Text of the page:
2011 PUBLIC PRIVATE PARTNERSHIP Vecinos de Rio - Mesa Prieta Petroglyth Project

2011 PUBLIC PRIVATE PARTNERSHIP Vecinos de Rio - Mesa Prieta Petroglyth Project
Vecinos del Rio (Neighbors of the River) is a non-profit organization dedicated to the preservation of archaeological resources and traditional communities of northern New Mexico. By working with youth from local pueblos and surrounding Hispanic communities, Vecinos del Rio has organized the Mesa Prieta Petroglyph Project, a rock art and archaeological documentation project on Mesa Prieta. Mesa Prieta is a rugged, steep-sided mesa about 12 miles long and two to four miles wide, adjacent to the Rio Grande between Taos and Santa Fe, New Mexico. Mesa Prieta contains tens of thousands of petroglyphs scattered over some 24,000 acres of land. About 6,000 acres of land on Mesa Prieta are public lands managed by the Bureau of Land Management (BLM) Taos Field Office. The Mesa Prieta Petroglyph Project, utilizing a partnership among Native American and Hispanic youth, private landowners, a non-profit community organization, and archaeological organizations, is an exemplary project that engages local youth in the conservation of their cultural resources while providing the BLM with comprehensive data that would otherwise not be available for this culturally rich area.

Each year 12 to 15 youth are selected to participate in the Mesa Prieta Petroglyth Project, four alumni of the program are also selected and serve as mentors. After a day of intense training in GPS use, digital photography, mapping, compass use, metric measurement, accurate complex forms completion and scientific drawing, the students are divided into four working teams. On the second day, the teams begin recording petroglyphs on BLM areas on the mesa. These petroglyphs were made a few hundred to several thousand years ago, many by the ancestors of the youngsters recording them.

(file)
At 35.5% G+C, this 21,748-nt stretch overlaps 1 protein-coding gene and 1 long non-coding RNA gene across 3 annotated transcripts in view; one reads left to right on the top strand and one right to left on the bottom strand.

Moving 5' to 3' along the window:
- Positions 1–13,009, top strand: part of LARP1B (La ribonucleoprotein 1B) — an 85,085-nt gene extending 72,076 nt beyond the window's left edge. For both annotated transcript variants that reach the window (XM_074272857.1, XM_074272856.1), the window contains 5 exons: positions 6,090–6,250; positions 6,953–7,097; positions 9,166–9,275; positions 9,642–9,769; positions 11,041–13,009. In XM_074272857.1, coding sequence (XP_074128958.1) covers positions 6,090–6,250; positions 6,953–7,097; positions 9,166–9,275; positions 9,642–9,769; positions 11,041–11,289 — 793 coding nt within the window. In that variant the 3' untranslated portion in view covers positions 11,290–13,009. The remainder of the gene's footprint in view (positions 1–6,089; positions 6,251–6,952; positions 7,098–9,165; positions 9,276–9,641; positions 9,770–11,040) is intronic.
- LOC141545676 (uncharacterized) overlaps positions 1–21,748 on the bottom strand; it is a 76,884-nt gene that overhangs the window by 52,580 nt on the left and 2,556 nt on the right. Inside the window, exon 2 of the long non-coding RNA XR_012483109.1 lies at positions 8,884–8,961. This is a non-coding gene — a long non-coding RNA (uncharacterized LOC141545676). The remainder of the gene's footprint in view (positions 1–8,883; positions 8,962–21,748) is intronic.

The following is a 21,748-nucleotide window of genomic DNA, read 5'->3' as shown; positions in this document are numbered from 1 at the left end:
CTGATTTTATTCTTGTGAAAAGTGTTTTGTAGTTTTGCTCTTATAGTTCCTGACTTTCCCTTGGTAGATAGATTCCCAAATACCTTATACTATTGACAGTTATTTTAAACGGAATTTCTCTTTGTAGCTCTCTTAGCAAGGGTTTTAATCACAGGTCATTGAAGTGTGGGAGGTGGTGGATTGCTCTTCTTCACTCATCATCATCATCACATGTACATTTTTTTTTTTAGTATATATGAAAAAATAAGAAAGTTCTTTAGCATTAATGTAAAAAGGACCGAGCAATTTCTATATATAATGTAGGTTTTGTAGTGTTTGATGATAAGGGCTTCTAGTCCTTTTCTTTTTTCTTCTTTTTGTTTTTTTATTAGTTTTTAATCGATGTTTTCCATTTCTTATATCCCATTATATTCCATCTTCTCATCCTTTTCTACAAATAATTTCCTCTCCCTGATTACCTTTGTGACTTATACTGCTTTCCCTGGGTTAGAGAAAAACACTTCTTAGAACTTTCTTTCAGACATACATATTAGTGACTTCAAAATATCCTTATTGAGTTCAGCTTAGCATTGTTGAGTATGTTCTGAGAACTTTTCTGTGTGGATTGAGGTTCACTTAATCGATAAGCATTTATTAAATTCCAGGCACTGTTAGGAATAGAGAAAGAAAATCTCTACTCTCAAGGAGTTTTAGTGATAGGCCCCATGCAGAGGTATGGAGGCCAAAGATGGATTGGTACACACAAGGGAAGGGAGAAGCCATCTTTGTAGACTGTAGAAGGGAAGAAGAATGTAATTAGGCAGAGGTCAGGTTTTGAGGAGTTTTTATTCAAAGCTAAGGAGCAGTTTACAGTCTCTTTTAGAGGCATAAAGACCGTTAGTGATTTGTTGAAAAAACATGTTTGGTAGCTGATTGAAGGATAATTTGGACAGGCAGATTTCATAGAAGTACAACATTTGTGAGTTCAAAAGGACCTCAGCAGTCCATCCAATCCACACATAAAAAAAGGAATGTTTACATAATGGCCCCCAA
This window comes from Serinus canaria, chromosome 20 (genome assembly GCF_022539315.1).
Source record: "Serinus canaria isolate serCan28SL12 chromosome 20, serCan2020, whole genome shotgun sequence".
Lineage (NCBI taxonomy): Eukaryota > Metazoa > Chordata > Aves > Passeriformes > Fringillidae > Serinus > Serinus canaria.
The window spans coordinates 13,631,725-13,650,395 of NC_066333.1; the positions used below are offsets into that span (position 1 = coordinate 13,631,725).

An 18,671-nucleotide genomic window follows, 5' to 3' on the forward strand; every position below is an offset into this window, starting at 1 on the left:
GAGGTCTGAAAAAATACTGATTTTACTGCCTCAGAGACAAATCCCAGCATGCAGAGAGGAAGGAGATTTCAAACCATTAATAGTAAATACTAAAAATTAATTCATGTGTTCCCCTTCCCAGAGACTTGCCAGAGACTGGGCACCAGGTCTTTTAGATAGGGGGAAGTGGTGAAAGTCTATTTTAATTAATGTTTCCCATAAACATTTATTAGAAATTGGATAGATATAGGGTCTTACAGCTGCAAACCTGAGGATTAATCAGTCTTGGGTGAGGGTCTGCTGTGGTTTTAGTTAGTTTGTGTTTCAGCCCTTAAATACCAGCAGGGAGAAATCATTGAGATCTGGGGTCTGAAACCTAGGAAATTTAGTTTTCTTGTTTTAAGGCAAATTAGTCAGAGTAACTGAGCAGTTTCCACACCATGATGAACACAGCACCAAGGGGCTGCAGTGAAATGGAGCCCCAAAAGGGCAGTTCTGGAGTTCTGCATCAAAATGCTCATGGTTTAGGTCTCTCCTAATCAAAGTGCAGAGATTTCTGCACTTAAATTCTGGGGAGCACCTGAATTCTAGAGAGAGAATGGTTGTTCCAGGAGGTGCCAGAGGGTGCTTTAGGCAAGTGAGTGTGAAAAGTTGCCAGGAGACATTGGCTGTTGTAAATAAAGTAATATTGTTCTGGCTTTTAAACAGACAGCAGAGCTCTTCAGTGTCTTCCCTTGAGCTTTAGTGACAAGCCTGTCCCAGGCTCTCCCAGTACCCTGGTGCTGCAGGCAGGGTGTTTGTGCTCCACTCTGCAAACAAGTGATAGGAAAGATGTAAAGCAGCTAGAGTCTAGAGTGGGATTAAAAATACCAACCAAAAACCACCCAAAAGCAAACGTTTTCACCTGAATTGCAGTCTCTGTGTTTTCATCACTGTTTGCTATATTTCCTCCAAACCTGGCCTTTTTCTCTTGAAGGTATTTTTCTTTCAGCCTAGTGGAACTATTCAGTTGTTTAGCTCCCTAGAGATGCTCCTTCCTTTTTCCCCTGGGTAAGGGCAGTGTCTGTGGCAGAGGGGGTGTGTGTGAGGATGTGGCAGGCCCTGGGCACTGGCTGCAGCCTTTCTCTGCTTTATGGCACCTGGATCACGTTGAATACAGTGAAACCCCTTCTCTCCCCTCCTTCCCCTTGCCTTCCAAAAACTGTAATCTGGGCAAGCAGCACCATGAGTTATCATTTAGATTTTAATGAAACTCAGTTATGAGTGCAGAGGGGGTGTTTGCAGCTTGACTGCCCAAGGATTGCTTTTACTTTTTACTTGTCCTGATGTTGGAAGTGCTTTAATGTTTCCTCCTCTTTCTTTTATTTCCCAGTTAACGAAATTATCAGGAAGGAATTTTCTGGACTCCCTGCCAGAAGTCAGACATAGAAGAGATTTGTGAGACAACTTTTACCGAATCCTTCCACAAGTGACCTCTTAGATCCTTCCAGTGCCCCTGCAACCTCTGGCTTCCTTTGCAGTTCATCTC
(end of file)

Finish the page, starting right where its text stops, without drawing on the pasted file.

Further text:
The students work under the supervision of BLM archaeologist Paul Williams, Dr. Richard I. Ford, University of Michigan Professor Emeritus, and archaeologist Janet MacKenzie, who is also the Coordinator of Mesa Prieta Petroglyth Project. Several other adult volunteers, who are trained recorders, also participate. Several hundred petroglyphs from the Archaic, Puebloan and historic time periods were recorded in 2011. The information gathered by these students will become part of the BLM database – The Mesa Prieta Petroglyth Project database and will be archived at the New Mexico State Laboratory of Anthropology in Santa Fe. Ohkay Owingeh, the home Pueblo of several of the students, will also receive a copy of the information. The archaeologists impress upon the interns that they are creating the official record of the archaeological features that they find.

The Mesa Prieta Petroglyph Project has demonstrated vision and excellence in preserving culture by recording history while encouraging youth to get outdoors and care for the land and its resources. Since 2001, 150 youth and over 50 adult volunteers have taken part in the annual project. Nearly 6,000 acres of BLM lands have been inventoried for petroglyphs, and over 5,000 petroglyphs have been located, recorded, and added to the GIS database.